Reuters noted that the Mail's genuine story about pizza parlours coming under scrutiny for using a soya-based cheese substitute was in fact seen as an April fool's story by many readers.
Which just goes to prove that truth really can appear stranger than fiction.
Friday, April 02, 1999
 Paediatric specialists on flight saved premature twinsBy Andrew Adamides
WHEN Kenyan Grace Ndanyu left London for Nairobi as a passenger on a Gulf Air jet, little did she know that she was bringing with her not one but two stowaways who would make their presence felt just two hourse into the flight. She also didn't plan on a two-month stay in sunny Cyprus.
Grace, 30, had been in London on an extended four and a half month visit to friends there, and on February 28 was travelling from Heathrow to Abu Dhabi on the first leg of her trip home. She was aware of her preganancy, but did not know she was carrying twins, and had had absolutely no ante-natal care whatsoever.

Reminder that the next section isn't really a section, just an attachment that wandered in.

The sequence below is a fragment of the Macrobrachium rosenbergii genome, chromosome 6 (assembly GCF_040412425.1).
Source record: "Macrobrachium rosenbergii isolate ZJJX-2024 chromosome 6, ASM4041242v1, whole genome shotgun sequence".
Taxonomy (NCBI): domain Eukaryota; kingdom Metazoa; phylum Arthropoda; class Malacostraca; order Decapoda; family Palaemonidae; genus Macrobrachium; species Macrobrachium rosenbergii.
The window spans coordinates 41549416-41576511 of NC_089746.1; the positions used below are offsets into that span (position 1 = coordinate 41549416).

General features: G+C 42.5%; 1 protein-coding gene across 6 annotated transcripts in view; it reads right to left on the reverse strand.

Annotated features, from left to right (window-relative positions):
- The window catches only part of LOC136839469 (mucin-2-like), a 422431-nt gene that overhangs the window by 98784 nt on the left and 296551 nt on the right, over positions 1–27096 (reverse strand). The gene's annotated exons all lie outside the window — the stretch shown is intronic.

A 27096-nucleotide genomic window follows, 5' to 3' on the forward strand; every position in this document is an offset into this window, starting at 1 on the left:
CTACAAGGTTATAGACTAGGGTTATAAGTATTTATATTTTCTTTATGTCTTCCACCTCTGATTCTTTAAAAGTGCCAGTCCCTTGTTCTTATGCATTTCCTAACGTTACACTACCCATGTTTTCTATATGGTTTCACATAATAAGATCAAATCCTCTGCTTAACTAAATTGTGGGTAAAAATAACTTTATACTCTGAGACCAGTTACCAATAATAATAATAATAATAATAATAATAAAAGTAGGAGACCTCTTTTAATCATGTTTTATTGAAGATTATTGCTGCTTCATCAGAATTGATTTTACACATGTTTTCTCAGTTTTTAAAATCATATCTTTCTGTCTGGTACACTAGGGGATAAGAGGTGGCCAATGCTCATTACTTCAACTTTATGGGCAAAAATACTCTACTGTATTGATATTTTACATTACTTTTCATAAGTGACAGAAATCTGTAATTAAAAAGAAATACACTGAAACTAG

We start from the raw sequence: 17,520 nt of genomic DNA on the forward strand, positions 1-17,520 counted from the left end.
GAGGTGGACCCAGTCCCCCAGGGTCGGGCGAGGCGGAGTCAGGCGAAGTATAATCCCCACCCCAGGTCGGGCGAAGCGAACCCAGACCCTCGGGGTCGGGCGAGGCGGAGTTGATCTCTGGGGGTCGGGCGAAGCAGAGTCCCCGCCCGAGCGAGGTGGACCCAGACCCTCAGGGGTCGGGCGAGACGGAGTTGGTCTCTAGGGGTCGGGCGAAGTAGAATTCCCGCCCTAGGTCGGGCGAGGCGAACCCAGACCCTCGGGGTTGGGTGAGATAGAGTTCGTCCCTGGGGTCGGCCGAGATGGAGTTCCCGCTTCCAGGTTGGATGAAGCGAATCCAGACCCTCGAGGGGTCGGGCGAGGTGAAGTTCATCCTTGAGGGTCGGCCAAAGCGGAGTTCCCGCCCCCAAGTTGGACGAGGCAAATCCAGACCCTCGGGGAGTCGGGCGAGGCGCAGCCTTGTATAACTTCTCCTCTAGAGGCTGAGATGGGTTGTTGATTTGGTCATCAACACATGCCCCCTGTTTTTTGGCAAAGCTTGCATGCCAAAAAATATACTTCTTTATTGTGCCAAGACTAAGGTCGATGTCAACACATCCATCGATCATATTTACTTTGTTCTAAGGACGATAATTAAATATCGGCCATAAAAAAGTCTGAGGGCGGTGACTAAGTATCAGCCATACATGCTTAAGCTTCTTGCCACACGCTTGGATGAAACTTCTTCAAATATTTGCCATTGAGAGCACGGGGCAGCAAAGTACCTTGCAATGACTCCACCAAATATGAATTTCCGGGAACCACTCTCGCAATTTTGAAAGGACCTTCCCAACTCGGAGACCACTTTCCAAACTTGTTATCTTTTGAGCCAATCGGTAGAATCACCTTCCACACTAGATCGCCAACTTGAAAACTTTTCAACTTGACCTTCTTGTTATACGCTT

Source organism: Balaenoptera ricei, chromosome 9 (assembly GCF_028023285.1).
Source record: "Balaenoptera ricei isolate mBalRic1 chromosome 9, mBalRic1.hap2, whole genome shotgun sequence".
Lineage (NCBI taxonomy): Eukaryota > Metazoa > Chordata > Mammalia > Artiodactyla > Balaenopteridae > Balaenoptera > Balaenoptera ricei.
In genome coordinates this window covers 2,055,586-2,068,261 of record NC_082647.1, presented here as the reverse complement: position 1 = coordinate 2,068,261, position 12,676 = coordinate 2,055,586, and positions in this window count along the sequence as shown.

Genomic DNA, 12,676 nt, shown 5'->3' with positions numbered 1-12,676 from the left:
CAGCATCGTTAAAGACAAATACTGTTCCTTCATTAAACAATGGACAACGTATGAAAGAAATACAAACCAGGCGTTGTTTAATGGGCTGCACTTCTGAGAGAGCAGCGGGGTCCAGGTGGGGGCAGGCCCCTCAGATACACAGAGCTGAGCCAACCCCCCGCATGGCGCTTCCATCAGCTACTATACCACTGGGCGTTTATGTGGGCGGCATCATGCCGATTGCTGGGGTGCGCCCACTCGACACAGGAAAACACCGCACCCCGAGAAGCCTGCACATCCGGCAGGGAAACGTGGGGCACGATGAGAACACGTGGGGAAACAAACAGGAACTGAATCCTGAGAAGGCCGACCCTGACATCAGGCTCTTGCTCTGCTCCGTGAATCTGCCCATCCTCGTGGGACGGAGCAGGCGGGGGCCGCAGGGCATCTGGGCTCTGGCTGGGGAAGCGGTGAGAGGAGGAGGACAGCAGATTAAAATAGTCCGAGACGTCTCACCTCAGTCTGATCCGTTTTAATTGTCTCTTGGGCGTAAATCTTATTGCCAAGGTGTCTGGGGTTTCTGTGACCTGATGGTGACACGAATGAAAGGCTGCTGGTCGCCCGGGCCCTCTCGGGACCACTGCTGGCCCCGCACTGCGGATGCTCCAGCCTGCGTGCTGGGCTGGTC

By an amazing stroke of luck, when her premature labour began at 35,000 feet, Grace couldn't have been in better hands, as also on the flight were three paediatricians, a surgeon and a specialist in palliative care, all on their way to a Middle East medical conference.
"It was pure luck from the babies point of view that there were specialists on board who knew about small babies," palliative care specialist Dr Halcyon Leonard told the Reuters news agency.
"I think they probably owe their lives to the fact that there were paediatricians on board. I don't think I could have resucitated a baby that small and I am sure the air crew couldn't have done."
Leonard, from Kingston upon Thames, delivered them in the plane's galley before handing the twins - Joseph and Lucia - over to the paediatricians who resucitated them.
One of the child specialists, Dr James Gould of Ipswich Hospital, said it took him 40 minutes to resucitate first-born Joseph in the plane's tiny toilet.
"It wasn't easy - particularly during landing when I had to hold onto the baby to stop him falling on the floor as well as holding the oxygen," said Dr Gould, who had to use an oxygen system designed for a much larger child.
Lucia caused even more trouble by being a breech birth, he added.
At birth, the twins weighed just one kilogramme each, as they were a full three months premature. The flight was diverted to Larnaca and they were taken to the Makarios Hospital where they remain and are making good progress.